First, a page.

Theater Review / Anna in the Tropics, A Key West story to capture your heart!

By Joanna Brady

For a scintillating look at the early days of Key West, don’t miss Anna in the Tropics, a new offering at the Studios of Key West. This Pulitizer prize winning drama by Cuban-American playwright, Nilo Cruz, is a winner in every respect. 

Many people here, myself included, own a print of “The Reader and the Cigar Makers,”* an intaglio (wood cut) by the much-acclaimed Key West artist, Mario Sanchez (1909-2005) The work depicts  the artist’s father reading to factory workers at the Eduard J. Gato Cigar Factory. A common sight in Key West’s prosperous salad days prior to 1931, when a reader would stand before the workers and read to entertain and educate them as they busily hand-rolled cigars. 

It’s the perfect setting for this play. Watching Anna in the Tropics was like seeing people frozen in that scene coming to life, with all the heat, passions, and emotions of real people. The play sizzles with romance, drama, poetry, humor, jealousy, sex, and even murder. Whip up All these highly charged ingredients and you get an entertaining tale to keep the audience riveted to their seats. 

As the play opens, there’s great excitement in the air with the arrival of the dashing new lector, Juan Julian, played by the handsome, Daniel T. Bochlas. Against a background of Hispanic men betting at a cockfight, the new lector disembarks, setting the hearts of a factory owner’s wife and two daughters aflutter.

Juan chooses to read Tolstoy’s Anna Karenina at the factory, and Anna’s story affects the behavior of all the workers, especially that of the women. Until the surprise ending, the story continues to follow similar story lines to the novel, stimulating all the workers’ passions. Life imitating art.

Mathias Maloff is at his most exuberant as the guy who runs the cockfights, shouting excitedly like a circus barker as he describes the feathered fighters by name and promotes bets (no, the birds are not in evidence!)  He also plays one of the cigar rollers, Palomo. Francesca Silva plays Palomo’s pretty wife (an emerging feminist), who gives as good as she gets when she finds out he has a mistress. Christian Dean Haler is convincing as the loveable but reckless factory owner, Santiago, too fond of rum and gambling at the cockfights—almost to the point of losing the factory to his venal half-brother Cheche. 

Among his other faults, the lecherous Cheche is a money-grubbing modern who would like to take control of the factory, see an end of the lector tradition, and mechanize it so as to crank out industrial cigars.

Mira Negron is great as Ofelia, Santiago’s wife, a loving and gracious community doyenne, yet a pillar of toughness and strength. Nayem Cardenas-Lopez, playing the younger daughter Marela, brings a lot to the production, as does Aramis Ikatu (Cheche).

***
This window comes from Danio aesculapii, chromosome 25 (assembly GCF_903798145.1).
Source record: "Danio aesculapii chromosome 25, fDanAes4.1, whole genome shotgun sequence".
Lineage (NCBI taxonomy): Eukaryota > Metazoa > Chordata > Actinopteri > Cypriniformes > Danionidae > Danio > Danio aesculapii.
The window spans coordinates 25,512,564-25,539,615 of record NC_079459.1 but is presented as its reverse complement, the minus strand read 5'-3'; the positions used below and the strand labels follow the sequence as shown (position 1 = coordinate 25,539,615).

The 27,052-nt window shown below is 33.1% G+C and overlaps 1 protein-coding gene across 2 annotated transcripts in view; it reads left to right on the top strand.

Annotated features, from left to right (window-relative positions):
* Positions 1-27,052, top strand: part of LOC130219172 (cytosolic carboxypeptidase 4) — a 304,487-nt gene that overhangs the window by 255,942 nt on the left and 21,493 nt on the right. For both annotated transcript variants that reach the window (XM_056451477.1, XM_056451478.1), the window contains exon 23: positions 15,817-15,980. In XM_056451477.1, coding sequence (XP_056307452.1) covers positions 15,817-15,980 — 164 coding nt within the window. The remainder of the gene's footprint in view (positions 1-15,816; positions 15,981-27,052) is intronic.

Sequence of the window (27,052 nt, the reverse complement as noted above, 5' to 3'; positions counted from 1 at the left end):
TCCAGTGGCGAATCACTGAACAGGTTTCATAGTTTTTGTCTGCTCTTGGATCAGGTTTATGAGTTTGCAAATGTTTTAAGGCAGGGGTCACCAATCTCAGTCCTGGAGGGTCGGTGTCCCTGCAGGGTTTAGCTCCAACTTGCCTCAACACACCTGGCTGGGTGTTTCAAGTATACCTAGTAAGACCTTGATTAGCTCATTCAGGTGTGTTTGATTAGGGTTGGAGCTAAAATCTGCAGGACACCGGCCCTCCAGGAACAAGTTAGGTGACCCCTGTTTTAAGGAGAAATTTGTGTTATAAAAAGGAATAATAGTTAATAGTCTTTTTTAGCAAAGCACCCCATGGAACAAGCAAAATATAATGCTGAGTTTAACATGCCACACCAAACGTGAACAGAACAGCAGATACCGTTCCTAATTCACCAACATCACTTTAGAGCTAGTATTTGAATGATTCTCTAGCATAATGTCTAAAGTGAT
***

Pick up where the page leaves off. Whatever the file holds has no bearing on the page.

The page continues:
That the names of several of the troupe show up in the roster for the artistic crew attests to the many talents of this creative cast, who contribute to the play’s professional stagecraft, like the great set. Brief Hispanic music bites punctuate the play to contribute just the right Latin touch. 

Full disclosure: Nilo Cruz originally set this play in Ybor City (Tampa) during the Prohibition era, and it reflects the mores prevalent in America during that period. It was where the cigar makers moved when they left Key West circa 1931. With the author’s permission, the play has been perfectly adapted to Key West where cigar making really began in the U.S. (At one point in history, Key West was known as the cigar manufacturing capital of the world, producing 100 million hand-rolled cigars each year.)

Anna in the Tropics is co-produced and  expertly directed by Dennis Zacek Artistic Director Emeritus of Victory Gardens Theater in Chicago. The play is, in Zacek’s words, “…perfect for Key West audiences; it celebrates the cultural history of Cuban immigrants and an era of tropical nights shrouded in cigar smoke. . . and thanks to the diversity of the Key West acting community, we’re delighted that our production features a remarkably talented, and predominantly Latino cast.”

See this play for a peek at life in our early days. Yet another colorful layer of the onion we call Key West!

 Anna in the Tropics opens February 19 at The Studios of Key West’s Helmerich Theater, 533 Eaton Street, and runs Wednesdays-Saturdays, February 19-February 29 and

Wednesday through Saturday nights Feb. 26 through Feb. 29, with all shows at 8pm. Play is 2 hours with a 15 minute intermission. Tickets can be purchased at or by calling 305-296-0458. Discounted tickets are available for teachers and special interest groups by contacting Elena Devers at

* (Mario Sanchez’ original work hangs in the Smithsonian American Art Museum.)
(Joanna Brady is a local writer, author of the historical Key West novel, The Woman at the Light, published by St. Martin’s Press)